# Solutions for HW 3

Problem 1.  (a) The domain of this function is $\mathbb{R}^2$ — there are no restrictions on the inputs since the function does not try to divide by zero, take an even root of a negative number or take a logarithm of a non-positive number.

(b)  The level set is a line in $\mathbb{R}^2$.  The standard equation for this line is $y = -2/3(x)$.

Problem 2.  (a) All of the vectors in this set lie on the line $y = -(2/3)x$ since any vector $\vec{w} = \langle x, y \rangle$ that makes this dot product zero must satisfy

$\langle 2, 3 \rangle \,\cdot\,\langle x, y \rangle = 0$

$2x + 3y = 0$

(b) This is the same picture that was drawn in question 1.

Problem 3.  (skipped for now)

Problem 4.  Given two vectors $\vec{w} = \langle w_1, w_2, w_3 \rangle$ and $\vec{v} = \langle v_1, v_2, v_3 \rangle$ in $\mathbb{R}^3$ where $\vec{w} = c\vec{v}$, it follows that

$w_1 = cv_1, w_2 = cv_2 \text{ and } w_3 = cv_3$.

When we compute the cross product we find

$\displaystyle \vec{v} \times \vec{w} = \left| \begin{array}{ccc} \vec{i} & \vec{j} & \vec{k} \\ v_1 & v_2 & v_3 \\ w_1 & w_2 & w_3 \end{array} \right| =\left| \begin{array}{ccc} \vec{i} & \vec{j} & \vec{k} \\ v_1 & v_2 & v_3 \\ cv_1 & cv_2 & cv_3 \end{array} \right|$

$= \vec{i}\left(v_2\,c\,v_3 - v_3\,c\,v_2\right) - \vec{j}\left(v_1\,c\,v_3 - v_3\,c\,v_1\right) + \vec{k}\left(v_1\,c\,v_2 - v_2\,c\,v_1\right) = \vec{0}$.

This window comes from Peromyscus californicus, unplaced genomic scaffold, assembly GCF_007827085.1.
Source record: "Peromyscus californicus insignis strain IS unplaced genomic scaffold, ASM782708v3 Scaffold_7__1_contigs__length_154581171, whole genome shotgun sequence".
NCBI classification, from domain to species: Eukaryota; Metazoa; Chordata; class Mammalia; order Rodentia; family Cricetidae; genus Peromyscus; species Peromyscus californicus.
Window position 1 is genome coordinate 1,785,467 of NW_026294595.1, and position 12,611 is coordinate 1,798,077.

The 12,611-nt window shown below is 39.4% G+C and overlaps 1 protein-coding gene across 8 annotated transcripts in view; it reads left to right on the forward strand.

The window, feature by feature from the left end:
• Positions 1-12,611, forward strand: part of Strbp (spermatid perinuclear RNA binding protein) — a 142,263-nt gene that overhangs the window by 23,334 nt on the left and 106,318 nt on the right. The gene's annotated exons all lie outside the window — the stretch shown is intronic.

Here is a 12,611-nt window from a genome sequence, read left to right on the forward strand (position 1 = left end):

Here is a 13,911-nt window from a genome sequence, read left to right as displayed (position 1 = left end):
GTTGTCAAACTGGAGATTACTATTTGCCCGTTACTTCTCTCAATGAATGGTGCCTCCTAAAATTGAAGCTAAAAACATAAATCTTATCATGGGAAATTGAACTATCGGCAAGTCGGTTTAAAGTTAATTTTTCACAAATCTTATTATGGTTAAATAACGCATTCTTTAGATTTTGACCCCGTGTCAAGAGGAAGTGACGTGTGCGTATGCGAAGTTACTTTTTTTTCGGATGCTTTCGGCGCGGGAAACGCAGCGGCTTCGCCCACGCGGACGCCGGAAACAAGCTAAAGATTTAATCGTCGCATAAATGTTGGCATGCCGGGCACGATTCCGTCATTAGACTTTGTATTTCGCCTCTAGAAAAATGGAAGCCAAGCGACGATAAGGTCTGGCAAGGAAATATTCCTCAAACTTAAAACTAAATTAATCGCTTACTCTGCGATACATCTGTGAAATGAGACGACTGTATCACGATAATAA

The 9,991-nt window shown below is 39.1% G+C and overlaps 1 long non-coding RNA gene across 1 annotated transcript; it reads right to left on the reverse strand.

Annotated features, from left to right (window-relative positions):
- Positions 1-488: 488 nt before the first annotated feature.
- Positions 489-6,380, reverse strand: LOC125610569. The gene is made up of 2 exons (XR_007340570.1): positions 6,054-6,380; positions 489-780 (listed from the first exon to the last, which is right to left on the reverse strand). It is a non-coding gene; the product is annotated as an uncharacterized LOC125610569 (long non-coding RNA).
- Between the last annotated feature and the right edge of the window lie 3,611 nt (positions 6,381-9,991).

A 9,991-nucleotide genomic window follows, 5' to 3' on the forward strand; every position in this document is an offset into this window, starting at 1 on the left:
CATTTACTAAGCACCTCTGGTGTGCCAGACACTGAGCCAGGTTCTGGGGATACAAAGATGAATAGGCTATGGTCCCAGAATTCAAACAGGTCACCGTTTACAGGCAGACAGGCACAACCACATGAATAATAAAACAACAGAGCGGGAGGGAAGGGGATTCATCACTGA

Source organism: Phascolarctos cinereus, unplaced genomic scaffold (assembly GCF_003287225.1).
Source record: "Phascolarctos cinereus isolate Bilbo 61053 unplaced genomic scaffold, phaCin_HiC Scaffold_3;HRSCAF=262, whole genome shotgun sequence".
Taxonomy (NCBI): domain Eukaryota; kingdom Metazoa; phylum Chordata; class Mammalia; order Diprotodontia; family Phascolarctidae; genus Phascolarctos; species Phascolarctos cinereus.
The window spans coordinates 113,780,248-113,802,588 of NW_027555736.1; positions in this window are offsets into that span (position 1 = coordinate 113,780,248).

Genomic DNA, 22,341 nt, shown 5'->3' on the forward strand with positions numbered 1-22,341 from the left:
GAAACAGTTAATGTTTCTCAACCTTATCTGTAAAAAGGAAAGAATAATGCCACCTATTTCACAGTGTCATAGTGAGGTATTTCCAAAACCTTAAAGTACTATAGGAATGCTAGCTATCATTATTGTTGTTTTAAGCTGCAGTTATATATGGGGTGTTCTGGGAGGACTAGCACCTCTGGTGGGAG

Problem 5.  Exercise 2. from 9.4 uses the vectors $\vec{x} = \langle 1, 1, 1 \rangle$ and $\vec{y} = \langle 0, 3, -2\rangle.$

(a) One computes that $\vec{x}\cdot\vec{y} = 3 - 2 = 1 \neq 0$ and so the vectors are not orthogonal.  The vectors are also not parallel since it is impossible to find a scalar $c \in \mathbb{R}$ so that $\vec{x} = c\vec{y}$ (equivalently, their cross product is not the zero vector).

(b) The cross product of these two vectors will be orthogonal to both of them.  That is, the vector

$\vec{x} \times \vec{y} = \langle -5, 2, 3 \rangle$

is perpendicular to both $\vec{x}$ and $\vec{y}$.  However, this is not (yet) a unit vector; to make this have unit length we form the new vector

$\displaystyle \vec{u} = \frac{\vec{x}\times\vec{y}}{\|\vec{x}\times\vec{y}\|} = \frac{1}{\sqrt{38}}\langle -5, 2, 3 \rangle$.

(c ) This part turned out to be more difficult than I intended, so don’t worry if you weren’t able to do it.  The main idea is that we want to find two scalars $c_1, c_2 \in \mathbb{R}$ and a vector $\vec{v}$ where

$\vec{y} = c_1\vec{x} + c_2\vec{v}$

where $\vec{v}\cdot\vec{x} = 0$.  There are lots of vectors to choose for $\vec{v}$ (indeed, an entire plane’s worth), but if you pick one arbitrarily and try to solve the above equation for the unknown constants $c_1$ and $c_2$, you can easily end up with three equations that are impossible to solve.

(d) The area of the parallelogram is given by

$\|\vec{x}\times\vec{y}\| = \sqrt{38}$.

Problem 6.  For problem 3a we have that $\vec{PQ} = \langle 2, 4, -5 \rangle$ and $\vec{PR} = \langle -1, -2, -1 \rangle$.

For problem 3b, we can compute the area of the triangle by computing

$\displaystyle \text{area } = \frac{1}{2}\| \vec{PQ} \times \vec{PR} \|$.

Problem 7.  Exercise 2 has several parts.  I’ll list some of my work and many of my answers for most of these.

(a) $\vec{v}_1 = \langle -2, 1, 3 \rangle$.

(b) The second line has parametric equations $x(t) = -4 - 2t, y(t) = 2 + t, z(t) = 17 + 5t$.

(c ) We can find where these two lines (possibly) intersect by setting the parametric equations for $x, y$ and $z$ equal to one another and solving.  This leads to three equations:

$x(t) = -4 - 2t = 4-2s = x(s)$